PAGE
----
Remembering Grandma

Publish date:

I realized when I looked at the calendar this morning that it was 16 years since Grandma Martha died of breast cancer. The night before she passed, I told her (as she lay staring with open eyes--I don't know if she even heard me) that I'd think of her every day for the rest of my life. I'm pretty sure I have. Sometimes it's sheer nostalgia that conjures the memories; other times it's when I discover some genealogical fact about our lineage that would have surprised and amazed her.

At still other times I watch my sister with her kids and imagine the delight my grandmother would have taken in my niece and nephew--and the pleasure (possibly amazement) at the outstanding mother my sister turned out to be. (You see, my sister didn't seem to care much about kids as an adolescent and young adult, and she married after Grandma was gone.)

The poem below is one I wrote about 20 years ago about a special Sunday Grandma and I shared. Sometimes I swear I can still hear her humming those hymns. 


for Grandma Martha

The Sunday before Grandma’s surgery

we sit along the bank

beside the General Store

at Rabbit Hash.For an hour

we have debated taking the ferry

to Rising Sun, but the boat

chugs in, chugs out

and we stay put, lulled

by the backwash lapping

the stubbled beach.

Grandma talks

about rivers.Immersion,

she states, is the only

salvation, to hell with sprinkling

over marble basins.At fifteen,

pregnant, she swam each day

across the shallow tributary

near her home, buoyed

by her extended belly,

until Great-Grandma made her stop.

“I never was afraid

of a river,” she swears, eyeing

the ever-present ferry

which seems always to be just

leaving.We could sit like this

all day, putting crossings off

as Grandma hums snatches

of old-time gospel hymns

where water saves, and the Almighty

pilots the holy ship to Zion.

(from Rites and Observances [Finishing Line Press], (c)2004)


From Script

A Fond Farewell to Netflix’s Lucifer, Writing Video Games, and Do Experts Stand in the Way of Your Writing Goals?: From Script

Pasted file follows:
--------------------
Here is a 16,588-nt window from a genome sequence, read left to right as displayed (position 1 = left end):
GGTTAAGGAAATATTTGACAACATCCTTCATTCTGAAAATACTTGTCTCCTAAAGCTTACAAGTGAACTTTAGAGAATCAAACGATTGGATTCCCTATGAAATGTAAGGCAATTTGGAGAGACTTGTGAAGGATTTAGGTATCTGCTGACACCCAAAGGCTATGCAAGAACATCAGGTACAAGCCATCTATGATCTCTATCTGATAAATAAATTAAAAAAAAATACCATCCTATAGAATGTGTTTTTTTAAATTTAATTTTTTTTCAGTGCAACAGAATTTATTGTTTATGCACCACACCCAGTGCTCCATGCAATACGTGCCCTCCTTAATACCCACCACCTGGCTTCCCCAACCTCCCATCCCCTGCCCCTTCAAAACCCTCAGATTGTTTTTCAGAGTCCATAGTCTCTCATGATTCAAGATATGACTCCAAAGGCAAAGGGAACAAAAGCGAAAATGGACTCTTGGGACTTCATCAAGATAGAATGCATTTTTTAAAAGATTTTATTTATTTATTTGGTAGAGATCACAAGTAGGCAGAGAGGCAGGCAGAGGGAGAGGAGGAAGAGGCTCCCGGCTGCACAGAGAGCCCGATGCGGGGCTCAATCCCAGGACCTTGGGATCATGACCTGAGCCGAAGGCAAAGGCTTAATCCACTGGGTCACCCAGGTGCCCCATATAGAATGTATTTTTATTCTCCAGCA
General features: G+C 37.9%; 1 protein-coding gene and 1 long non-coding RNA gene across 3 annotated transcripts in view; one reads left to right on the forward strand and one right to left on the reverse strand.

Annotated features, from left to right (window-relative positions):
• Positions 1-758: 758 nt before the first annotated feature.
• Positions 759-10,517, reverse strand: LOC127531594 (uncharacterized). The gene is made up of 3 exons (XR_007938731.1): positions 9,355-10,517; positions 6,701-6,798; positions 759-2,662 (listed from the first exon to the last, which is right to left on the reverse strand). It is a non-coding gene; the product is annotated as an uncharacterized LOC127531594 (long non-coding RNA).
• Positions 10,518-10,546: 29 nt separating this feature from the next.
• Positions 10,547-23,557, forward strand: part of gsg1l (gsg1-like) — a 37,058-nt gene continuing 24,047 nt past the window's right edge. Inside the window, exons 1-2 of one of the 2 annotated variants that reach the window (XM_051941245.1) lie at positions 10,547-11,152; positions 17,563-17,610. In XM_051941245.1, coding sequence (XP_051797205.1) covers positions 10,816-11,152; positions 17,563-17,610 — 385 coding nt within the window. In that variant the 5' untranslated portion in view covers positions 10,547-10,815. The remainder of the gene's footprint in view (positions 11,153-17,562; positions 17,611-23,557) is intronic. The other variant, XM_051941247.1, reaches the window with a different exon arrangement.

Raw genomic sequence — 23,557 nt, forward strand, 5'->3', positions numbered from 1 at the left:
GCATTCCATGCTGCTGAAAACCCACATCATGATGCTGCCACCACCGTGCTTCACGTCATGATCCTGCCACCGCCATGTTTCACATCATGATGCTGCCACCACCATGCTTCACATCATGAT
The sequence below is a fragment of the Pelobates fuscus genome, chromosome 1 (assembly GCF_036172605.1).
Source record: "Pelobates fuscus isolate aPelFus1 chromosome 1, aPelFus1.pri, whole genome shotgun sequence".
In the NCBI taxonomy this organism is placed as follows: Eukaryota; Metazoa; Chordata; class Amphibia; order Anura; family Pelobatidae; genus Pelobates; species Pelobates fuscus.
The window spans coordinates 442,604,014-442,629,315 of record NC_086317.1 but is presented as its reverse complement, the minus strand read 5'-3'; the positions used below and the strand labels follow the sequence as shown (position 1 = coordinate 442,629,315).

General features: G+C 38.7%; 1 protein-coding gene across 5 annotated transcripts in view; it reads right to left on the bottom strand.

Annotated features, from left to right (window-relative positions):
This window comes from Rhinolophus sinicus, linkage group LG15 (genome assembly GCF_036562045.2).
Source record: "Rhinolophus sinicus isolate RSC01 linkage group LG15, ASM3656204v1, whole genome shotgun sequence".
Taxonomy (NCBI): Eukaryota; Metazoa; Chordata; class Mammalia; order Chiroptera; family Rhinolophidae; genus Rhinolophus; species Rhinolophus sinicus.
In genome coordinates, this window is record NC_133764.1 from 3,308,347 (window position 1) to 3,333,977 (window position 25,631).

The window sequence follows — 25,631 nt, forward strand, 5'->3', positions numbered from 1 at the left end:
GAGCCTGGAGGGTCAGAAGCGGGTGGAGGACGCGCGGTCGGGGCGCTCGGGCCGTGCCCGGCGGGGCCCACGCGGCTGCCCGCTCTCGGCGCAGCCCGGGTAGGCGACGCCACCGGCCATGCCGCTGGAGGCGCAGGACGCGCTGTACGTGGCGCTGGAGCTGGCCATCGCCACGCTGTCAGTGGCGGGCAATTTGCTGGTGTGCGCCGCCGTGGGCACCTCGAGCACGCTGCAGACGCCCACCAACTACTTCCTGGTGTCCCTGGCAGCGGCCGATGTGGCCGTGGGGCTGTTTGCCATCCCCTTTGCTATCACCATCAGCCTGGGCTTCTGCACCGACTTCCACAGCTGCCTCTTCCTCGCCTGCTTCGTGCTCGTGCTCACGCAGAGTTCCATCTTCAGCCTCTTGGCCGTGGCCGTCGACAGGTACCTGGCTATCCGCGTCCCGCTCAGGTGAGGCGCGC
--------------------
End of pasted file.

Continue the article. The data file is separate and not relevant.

In this week’s round up brought to us by, exclusive interviews with Lucifer TV writer Chris Rafferty and video game writer Ian Ryan. Plus, learn about screenwriting trailblazer France Goodrich Hacket, who co-wrote It’s a Wonderful Life, and advice on when and when not to approach a writing expert to reach your writing goals.

Writing Mistakes Writers Make: Misusing Dialogue Tags

Writing Mistakes Writers Make: Misusing Dialogue Tags

The Writer's Digest team has witnessed many writing mistakes over the years, so we started this series to help identify them for other writers (along with correction strategies). This week's writing mistake writers make is misusing dialogue tags.

Poetic Forms

Boketto: Poetic Forms

Poetic Form Fridays are made to share various poetic forms. This week, Walter J. Wojtanik shares his relatively new form, the boketto.

Paul Neilan: On Implementing Dark Humor

Paul Neilan: On Implementing Dark Humor

In this article, author Paul Neilan explains how he came up with the idea for his mystery and dark comedy novel The Hollywood Spiral.


Deborah Hall, 2020 Writer's Digest Poetry Awards Winner

The winner of the 2020 Writer’s Digest Poetry Awards discusses the inspiration behind her first-place poem, “The Loneliest Whale."

Plot Twist Story Prompts: Split Up

Plot Twist Story Prompts: Split Up

Every good story needs a nice (or not so nice) turn or two to keep it interesting. This week, have your characters split up.

Kerry Winfrey: On Writing a Romance that's Cozy and Comforting

Kerry Winfrey: On Writing a Romance that's Cozy and Comforting

Author Kerry Winfrey wrote her latest romance, Very Sincerely Yours, during the 2020 pandemic to comfort herself. Here, she's explaining why that tone is important for readers.


The 2020 Writer's Digest Poetry Awards Winners

Congratulations to the winners of the 2020 WD Poetry Awards!


Your Story #113

Write a short story of 650 words or fewer based on the photo prompt. You can be poignant, funny, witty, etc.; it is, after all, your story.